There’s a battle brewing in Massachusetts that pits the young against the old, the moderate against the liberal, and the current Democratic order against the new.
It’s none other than the senate race between Ed Markey and Joe Kennedy, which has blossomed into a full-blown war in one of the Democratic party’s most surefire strongholds.
Kennedy, boasting his namesake and characteristic looks, entered the race as a sweeping favourite to unseat the low-name-recognition Markey, but a campaign full of unexpected turns and void of quality polling could yield a surprise when it concludes on September 1.
This race is an important benchmark nationally for the Democratic party. Markey, a 74-year-old who has served in congress for 46 years, is one of the architects of the Green New Deal.
But Markey, despite his experience, had relatively low name recognition compared to other Massachusetts figures — a dynamic made only more apparent when considering the state’s other senator, Elizabeth Warren. POLITICO described Markey as “a low-key septuagenarian,” and a Boston Globe preview of the race in almost a year ago knocked Markey by stating that “stacks of legislative accomplishments don’t carry the weight they once did.”
Kennedy, riding high on his family name and developing national profile — Kennedy delivered the response to the State of the Union in 2018 — entered the race with a 14-point lead, according to a Boston Globe poll taken at the time.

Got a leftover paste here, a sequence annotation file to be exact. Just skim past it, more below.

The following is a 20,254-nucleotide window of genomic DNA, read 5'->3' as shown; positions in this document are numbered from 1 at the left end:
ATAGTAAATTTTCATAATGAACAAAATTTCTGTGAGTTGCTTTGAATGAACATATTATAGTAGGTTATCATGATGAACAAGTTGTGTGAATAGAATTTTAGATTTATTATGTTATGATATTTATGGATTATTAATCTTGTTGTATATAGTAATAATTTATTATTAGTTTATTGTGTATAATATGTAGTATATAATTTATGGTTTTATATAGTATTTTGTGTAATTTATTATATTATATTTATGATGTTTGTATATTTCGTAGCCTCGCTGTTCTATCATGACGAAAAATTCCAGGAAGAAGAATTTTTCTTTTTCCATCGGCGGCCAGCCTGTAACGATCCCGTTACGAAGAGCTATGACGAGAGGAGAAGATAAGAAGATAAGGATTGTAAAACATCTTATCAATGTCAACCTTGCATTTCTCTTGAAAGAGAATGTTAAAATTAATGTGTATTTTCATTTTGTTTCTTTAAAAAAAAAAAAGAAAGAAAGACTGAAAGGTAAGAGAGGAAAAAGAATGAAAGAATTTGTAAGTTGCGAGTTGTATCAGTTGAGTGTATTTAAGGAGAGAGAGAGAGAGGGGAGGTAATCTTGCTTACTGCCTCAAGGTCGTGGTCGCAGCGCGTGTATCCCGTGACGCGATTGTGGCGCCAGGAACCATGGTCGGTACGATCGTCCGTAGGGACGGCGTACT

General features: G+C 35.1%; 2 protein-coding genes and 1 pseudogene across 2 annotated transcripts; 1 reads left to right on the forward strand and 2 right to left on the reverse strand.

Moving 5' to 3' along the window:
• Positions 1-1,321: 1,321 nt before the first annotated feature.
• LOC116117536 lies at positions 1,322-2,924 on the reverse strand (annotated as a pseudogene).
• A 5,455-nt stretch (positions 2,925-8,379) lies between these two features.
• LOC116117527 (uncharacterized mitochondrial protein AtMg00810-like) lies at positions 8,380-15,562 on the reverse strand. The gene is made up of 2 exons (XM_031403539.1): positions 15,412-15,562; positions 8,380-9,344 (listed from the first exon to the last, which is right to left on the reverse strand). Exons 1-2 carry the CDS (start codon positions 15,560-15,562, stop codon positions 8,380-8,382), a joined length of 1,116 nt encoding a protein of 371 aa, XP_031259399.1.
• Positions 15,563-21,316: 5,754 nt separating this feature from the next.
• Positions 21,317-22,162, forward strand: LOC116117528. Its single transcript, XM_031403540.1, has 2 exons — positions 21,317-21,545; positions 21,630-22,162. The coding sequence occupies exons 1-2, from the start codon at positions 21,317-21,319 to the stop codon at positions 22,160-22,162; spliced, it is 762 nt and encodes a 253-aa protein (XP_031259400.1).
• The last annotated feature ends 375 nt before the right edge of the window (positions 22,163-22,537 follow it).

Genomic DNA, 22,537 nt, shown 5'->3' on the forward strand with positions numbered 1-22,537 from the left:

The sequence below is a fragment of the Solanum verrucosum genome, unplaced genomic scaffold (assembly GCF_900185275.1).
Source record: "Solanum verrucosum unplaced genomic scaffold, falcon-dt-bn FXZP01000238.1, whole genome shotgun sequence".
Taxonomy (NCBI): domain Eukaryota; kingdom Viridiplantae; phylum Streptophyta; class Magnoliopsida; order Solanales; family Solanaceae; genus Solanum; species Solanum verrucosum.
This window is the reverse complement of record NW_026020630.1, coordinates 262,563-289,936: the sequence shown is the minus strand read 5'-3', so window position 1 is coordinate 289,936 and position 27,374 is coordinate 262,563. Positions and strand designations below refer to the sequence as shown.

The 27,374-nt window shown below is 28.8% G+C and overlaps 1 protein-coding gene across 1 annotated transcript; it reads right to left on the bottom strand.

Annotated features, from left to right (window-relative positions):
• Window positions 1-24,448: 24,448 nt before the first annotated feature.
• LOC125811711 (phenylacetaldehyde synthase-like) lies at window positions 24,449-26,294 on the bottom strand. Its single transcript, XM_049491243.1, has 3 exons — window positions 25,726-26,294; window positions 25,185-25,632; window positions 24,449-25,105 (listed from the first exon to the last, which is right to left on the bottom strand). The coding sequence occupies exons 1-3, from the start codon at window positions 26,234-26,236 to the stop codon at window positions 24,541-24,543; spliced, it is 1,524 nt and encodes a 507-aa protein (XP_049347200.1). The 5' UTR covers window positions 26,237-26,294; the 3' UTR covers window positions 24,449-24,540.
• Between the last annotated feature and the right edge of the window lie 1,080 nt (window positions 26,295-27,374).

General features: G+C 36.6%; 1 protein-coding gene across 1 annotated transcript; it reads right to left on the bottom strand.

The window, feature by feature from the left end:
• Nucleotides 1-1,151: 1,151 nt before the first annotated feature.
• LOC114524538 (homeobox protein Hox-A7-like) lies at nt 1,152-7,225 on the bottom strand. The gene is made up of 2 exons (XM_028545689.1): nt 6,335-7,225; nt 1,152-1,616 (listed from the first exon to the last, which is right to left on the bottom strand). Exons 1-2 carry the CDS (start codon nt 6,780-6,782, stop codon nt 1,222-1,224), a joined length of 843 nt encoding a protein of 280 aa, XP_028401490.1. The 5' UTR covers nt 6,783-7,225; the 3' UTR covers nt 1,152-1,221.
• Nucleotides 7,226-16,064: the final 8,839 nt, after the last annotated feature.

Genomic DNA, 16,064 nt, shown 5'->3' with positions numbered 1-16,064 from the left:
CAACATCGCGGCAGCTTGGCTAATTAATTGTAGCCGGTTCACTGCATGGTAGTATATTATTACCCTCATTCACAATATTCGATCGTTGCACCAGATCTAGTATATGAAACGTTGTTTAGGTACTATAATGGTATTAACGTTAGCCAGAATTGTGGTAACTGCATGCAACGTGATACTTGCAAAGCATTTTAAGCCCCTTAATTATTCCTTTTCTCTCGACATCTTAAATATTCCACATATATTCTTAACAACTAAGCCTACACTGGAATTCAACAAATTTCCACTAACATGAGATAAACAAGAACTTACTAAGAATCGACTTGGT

Since then, the story has changed. Markey’s low name recognition and perceived weakness compared to Kennedy gave him the chance to define his candidacy on his own terms. Markey’s team portrayed the candidate as the ultimate deal-maker, never one to bend to the will of the party establishment.
“With 500 laws on the books, you think I’m gonna stop now? They wish,” Markey said in a now-viral campaign advertisement entitled Ed Markey Delivers. “They call me the dealmaker.”
For a “low-key septuagenarian,” Markey’s campaign makes him feel like anything but. Ed Markey Delivers is backed by a strong, pulsing guitar, and his campaign continues to ride high on the online support of young voters.
Although there is a dearth of public polling, Markey appears to now be leading Kennedy with young voters and polling indicates that the race is tight.
Endorsements have also been pouring in, changing the dynamic of the race as it develops. The Boston Globe endorsed Markey, as did Elizabeth Warren and many local organizations. But Kennedy netted the big-name endorsement of House speaker Nancy Pelosi on Thursday morning, showing that this race is still very much in flux.
In a time of COVID-19, it’s unclear how much of an impact these late changes will have — mail-in ballots are already pouring in before the September 1 deadline — but Markey’s comeback has made this race far more interesting than anyone predicted.
The New Republic has described this race as a picture of a “Democratic Party stuck between generations,” and it’s true — this battle is not so much about ideological differences as it is about identity and the future of the party. It’s the new guard against the old, the family name and the unlikely politician.
With two weeks left in this race, it’s anyone’s race.
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